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Recording, documentation & assessment of past extreme weather events (“Event Database”)


One way to identify vulnerable parts of the railway infrastructure is the detailed analysis of past extreme weather events and their impacts on infrastructure assets. In the following figure, a map with examples of extreme weather events in Europe within the last decade is shown:

The events covered are listed in the following table:


June till August

Flooding in Romania (Poland; Ukraine) caused seriously damages and destruction of rail lines and bridges



Flash floods caused by torrential rain in South Eastern France (Worst downpours in the region since 1827); Train services along the coast were cut off.


7th March

"Low Andrea“ caused wind speed up to 150 km/h and heavy snow fall with up to 60-70 cm in North Eastern Spain (Barcelona Region with most heavy snowfall since 25 years; also other Mediterranean Sea Area); No bus transport in Barcelona and almost no railway services.


26/28th February

Winter storm "Xynthia“ with hurricane-force wind speeds up to 238 km/h and torrential rains with flooding in Western and Central France (South Western Germany), caused tree felling and roads and railway lines to be cut off


8/11th January

Winter storm "Daisy" with wind speeds of more than 100km/h, with snow fall and snow drifts, freeze in North Eastern Germany (Eastern and Northern Europe); caused road and railways closings


25th January

Winter storm "Klaus" with wind speed up to 200km/h and torrential rains in South Western France, Northern Spain (Andorra 216 km/h) and Italy caused forest damages and thus 48 hours no rail traffic


29th Feb. till 2
nd March

Winter storm "Emma" with wind speed between 100 till 230 km/h in Austria; coming from Germany with wind speed between 126 till 140 km/h


1st June till 28th July

“UK floods”: After a long rainfall period, more than one hundred flooding or bank-slip incidents on the rail network in the whole UK (wettest summer ever). This caused widespread delays and temporary rail line closures


18/19th January

Winter storm “Kyrill” with wind speed up to 225 km/h caused massive tree felling, particularly in North Rhine-Westphalia, Germany. Coming from Northern England via the North Sea to the Baltic Sea/ Baltic States; also other Eastern European States


20th December

Intensive rain upstream, caused a high flow and erosion in Western Sweden (South of Munkedal covering the E6 road and the Bohus rail line; Ånn in Jämtland, washed away a road and rail embankment).


8/9th January

Winter storm "Gudrun“ with wind speed up to 150 km/h in South and Western Sweden (Ireland, UK, Norway, Finland, Russia); caused storm felling of forests and a closure of the rail network due to fallen overhead lines, damaged or destroyed pylons).


1st till 13th August

Heat wave ("High Michaela") with maximum temperatures of 35 to more than 40°C (longest heat wave since 1950) in Germany (France, UK etc.)


12/13th August

Elbe flooding in Eastern Germany, due to heavy rainfall of up to 312 mm within one day in the catchment area (Czech Republic)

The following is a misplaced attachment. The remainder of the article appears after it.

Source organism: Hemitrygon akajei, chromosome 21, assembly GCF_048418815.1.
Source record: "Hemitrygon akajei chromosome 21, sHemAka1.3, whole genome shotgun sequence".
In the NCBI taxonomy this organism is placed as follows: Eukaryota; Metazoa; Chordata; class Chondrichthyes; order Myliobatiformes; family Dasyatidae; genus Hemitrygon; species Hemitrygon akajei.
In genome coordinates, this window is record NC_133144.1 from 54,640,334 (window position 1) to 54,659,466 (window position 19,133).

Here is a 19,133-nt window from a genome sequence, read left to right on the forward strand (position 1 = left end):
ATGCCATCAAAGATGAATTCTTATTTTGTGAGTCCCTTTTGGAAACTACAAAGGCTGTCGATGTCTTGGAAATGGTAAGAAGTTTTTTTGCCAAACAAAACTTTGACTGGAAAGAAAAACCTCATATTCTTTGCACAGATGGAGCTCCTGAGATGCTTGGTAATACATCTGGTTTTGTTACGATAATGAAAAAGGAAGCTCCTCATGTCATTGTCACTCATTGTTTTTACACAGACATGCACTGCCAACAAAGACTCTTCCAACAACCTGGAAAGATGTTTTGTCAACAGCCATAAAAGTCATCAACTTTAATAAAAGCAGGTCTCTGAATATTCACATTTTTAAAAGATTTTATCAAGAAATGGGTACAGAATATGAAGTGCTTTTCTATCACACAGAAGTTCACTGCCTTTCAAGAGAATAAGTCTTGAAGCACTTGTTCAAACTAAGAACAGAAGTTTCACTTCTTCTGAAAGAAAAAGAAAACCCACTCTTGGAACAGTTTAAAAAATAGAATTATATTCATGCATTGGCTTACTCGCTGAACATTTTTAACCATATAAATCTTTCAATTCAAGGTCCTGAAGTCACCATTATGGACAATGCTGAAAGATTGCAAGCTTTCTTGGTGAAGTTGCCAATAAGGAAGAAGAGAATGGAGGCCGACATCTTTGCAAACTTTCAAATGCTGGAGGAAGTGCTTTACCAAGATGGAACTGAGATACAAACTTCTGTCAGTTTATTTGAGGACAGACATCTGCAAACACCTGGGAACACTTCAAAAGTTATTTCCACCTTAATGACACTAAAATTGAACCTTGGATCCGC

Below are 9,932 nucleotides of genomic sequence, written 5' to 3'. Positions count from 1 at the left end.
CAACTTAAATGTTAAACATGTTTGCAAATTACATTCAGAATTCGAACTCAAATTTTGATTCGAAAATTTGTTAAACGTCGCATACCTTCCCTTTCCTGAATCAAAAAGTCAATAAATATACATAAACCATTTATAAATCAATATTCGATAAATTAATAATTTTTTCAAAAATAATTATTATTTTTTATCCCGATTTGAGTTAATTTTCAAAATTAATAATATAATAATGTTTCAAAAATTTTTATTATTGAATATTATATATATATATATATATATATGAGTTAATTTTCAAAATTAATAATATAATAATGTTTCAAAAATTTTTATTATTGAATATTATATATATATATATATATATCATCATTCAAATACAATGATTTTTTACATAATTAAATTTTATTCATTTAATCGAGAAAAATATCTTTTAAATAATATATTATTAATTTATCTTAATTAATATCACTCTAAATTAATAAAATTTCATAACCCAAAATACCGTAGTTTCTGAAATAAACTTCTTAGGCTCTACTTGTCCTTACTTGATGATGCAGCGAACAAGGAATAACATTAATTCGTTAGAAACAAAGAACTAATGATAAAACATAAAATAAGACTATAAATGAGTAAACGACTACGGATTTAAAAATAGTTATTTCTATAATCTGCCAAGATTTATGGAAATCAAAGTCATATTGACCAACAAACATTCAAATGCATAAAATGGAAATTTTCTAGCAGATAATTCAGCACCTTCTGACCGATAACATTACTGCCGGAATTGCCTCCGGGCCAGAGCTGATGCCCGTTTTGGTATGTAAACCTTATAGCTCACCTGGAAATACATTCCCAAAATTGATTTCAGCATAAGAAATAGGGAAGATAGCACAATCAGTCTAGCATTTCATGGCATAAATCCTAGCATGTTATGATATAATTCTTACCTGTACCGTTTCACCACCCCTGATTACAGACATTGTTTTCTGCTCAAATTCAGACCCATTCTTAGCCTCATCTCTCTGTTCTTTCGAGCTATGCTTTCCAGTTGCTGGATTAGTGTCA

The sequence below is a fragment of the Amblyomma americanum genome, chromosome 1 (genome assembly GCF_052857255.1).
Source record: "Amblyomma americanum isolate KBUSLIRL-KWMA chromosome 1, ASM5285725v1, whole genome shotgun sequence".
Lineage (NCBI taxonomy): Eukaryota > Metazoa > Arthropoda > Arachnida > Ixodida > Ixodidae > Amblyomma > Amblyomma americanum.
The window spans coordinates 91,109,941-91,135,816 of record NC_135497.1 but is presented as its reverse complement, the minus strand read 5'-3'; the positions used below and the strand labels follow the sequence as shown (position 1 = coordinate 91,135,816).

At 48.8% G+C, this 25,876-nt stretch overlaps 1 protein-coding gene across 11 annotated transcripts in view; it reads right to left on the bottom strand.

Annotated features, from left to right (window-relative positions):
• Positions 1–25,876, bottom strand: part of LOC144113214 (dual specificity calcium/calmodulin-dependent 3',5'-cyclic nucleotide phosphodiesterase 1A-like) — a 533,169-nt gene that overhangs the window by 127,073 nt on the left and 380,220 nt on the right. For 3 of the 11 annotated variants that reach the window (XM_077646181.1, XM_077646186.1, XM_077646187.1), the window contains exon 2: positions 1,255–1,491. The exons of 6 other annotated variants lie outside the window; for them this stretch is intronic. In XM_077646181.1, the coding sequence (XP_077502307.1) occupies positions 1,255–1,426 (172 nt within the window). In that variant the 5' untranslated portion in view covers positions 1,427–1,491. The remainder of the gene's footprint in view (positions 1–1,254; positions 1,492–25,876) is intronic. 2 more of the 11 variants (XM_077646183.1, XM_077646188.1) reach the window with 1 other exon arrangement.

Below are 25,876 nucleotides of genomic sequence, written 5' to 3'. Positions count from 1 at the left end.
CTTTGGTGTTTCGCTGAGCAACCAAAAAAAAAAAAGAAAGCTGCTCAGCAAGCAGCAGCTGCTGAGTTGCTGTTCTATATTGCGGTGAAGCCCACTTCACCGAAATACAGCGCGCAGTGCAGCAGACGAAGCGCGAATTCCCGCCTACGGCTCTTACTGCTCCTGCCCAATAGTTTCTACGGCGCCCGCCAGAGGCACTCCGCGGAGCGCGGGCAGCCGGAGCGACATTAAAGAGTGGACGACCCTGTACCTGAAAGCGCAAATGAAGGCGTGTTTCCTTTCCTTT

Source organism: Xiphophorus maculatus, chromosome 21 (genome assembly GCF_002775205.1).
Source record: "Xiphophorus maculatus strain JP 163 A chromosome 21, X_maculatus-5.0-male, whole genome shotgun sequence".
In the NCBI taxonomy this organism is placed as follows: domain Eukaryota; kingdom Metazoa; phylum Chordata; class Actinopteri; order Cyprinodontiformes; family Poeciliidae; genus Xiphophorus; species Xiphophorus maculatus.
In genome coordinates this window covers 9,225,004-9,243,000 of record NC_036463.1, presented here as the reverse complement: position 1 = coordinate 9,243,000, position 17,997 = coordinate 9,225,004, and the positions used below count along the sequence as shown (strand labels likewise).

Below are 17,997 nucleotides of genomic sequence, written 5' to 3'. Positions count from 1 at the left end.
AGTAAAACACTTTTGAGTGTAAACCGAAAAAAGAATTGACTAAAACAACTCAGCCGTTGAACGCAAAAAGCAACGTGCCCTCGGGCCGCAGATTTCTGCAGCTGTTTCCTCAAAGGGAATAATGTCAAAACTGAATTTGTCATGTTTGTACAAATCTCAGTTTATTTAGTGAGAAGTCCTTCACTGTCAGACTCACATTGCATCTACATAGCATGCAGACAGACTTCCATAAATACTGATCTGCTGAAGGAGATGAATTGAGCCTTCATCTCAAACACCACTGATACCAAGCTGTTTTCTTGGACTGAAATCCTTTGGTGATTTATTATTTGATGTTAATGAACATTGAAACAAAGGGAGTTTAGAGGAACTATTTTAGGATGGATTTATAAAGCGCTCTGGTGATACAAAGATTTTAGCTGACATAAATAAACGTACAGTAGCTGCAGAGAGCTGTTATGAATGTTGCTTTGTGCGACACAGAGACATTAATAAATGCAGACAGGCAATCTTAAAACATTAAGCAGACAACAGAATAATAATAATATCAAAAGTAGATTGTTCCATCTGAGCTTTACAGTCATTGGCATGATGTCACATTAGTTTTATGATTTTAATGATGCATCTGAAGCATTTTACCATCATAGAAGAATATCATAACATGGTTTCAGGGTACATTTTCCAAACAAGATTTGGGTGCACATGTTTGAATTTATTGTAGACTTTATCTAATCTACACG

26th December

Winter storm "Lothar" with wind speeds of more than 200 km/h in France, Switzerland and South Western Germany

The in-depth analysis of extreme weather events requires a systematic recording and documentation of past events. In order to guarantee easy access and a structured analysis, all relevant information should be stored in a centralized “event database”. All those events should be covered which either caused delays in train operation, line closure or damage of infrastructure assets.

The recording should be done in a systematic way using a standardised template. This template should contain general information such as time of the event, location (line section) etc., information about the weather event (type of event, duration, intensity..) using predefined criteria and a detailed description about the impact on the infrastructure.

As a second step in the process of event documentation, the entered data and impact descriptions should be assessed by an expert or a by a team of experts. This insures the correct classification of the cause of the incident as well as a well founded impact analysis.

For a better accessibility and usage of the data in further stages of the vulnerability analysis, the assessed data sets should be visualised using a graphical information system (GIS).




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Example: Systematic Event Recording at SBB

Data recording using DERI NR

DERI NR is an instrument to record and document natural hazards at SBB. The core part of the system is a central database where all relevant current events are being recorded. Gradually, historic event data are being integrated into the database. The recording process follows a 2-step approach:

  • Registration of key data of an event & submission to specialist

  • Full documentation by a specialist and evaluation

Visualisation in WEB GIS

After evaluation of an entry the data from DERI NR taken over into the GIS of SBB.

This system allows

  • Queries about ice falls and avalanches at the Gotthard line

  • Comparison with previous recordings in the area

  • Use of natural hazard maps modelled by SILVAPROTECT (Bafu).


    The data base will be developed into a system for evaluation of risk sites. For this purpose, an inventory of protective systems showing the status of each protective measure will be integrated. On the basis of risk data, hazard maps and taking into account defined protection targets, appropriate protection measures can be planned in the future.

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